First up, an apology! You were probably aware from the last waffle on this site that I was reducing my regular content to this site to once a fortnight. Then last week, the week that there should have been a waffle there was nothing – sorry. I had to make a decision because I was actually at work doing an open day all day and, when I finally got home, I needed to decide whether to play computer games online or blog. Well, as you can probably guess, the computer games won! But spending the day interacting with new applicants made me think about what my advice would be for anyone attending open days.
I know this is probably not the sort of waffle you expect from me, but many students are attending open days at the moment and I thought I would present some advice for anyone who is unsure about what to do on the open days or who are new to open days. I am assuming that the majority of my three viewers will probably have moved on from Open Days at universities, but hopefully there might be someone you can actually pass this onto in order to provide some support. Although I work on a Primary Education course, I would say that this advice is generic to all courses and also to all universities. Please remember this is just my advice and not a guide to being accepted onto a course/programme.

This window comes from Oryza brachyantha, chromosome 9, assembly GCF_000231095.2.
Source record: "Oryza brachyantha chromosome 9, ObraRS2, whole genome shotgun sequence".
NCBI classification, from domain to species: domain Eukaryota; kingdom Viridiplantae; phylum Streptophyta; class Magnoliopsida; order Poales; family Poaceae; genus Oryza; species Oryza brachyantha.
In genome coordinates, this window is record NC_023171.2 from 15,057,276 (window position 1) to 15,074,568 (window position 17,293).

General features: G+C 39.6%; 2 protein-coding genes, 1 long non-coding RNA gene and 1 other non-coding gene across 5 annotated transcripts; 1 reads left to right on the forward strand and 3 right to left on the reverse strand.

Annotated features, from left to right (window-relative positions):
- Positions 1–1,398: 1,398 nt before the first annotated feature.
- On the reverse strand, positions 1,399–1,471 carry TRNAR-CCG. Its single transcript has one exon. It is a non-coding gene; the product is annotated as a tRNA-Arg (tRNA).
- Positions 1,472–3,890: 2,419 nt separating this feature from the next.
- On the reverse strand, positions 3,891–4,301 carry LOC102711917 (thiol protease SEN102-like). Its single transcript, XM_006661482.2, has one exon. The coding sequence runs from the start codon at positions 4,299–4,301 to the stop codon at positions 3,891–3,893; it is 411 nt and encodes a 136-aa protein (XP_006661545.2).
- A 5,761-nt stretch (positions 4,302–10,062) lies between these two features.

Do your research – There are many proverbs and saying which relate to benefit of having knowledge, e.g. knowledge is power. Before you head off for the open day I would definitely do your research. Look at websites and online prospectives and see which courses the university is offering, the entrance requirements, the type and cost of accommodation and any information about the student union. It is also beneficial to look at information about the actual town or city as well, especially transport links, shopping (both food and clothes) and entertainment. Almost all open days will ask you to register and will provide you with a timetable of the day beforehand. Before you set off sit down with your parent(s) and decide what you all need to go and see and look at. There might be somethings that you are not really that interested in, e.g. finance talks, which your parent(s) will be so be considerate and create a schedule which meets everyone’s needs. If there are talks relating to the courses/programmes you are considering then ensure that you are attending these. There is often a lot of extra information provided within these, including additional information about how to support your application and what the tutors are ‘looking for’. Although there will be a lot to take in and see at any open day, try to arrange some time to explore the city before you head home – maybe have a pizza before heading home at the end of the day.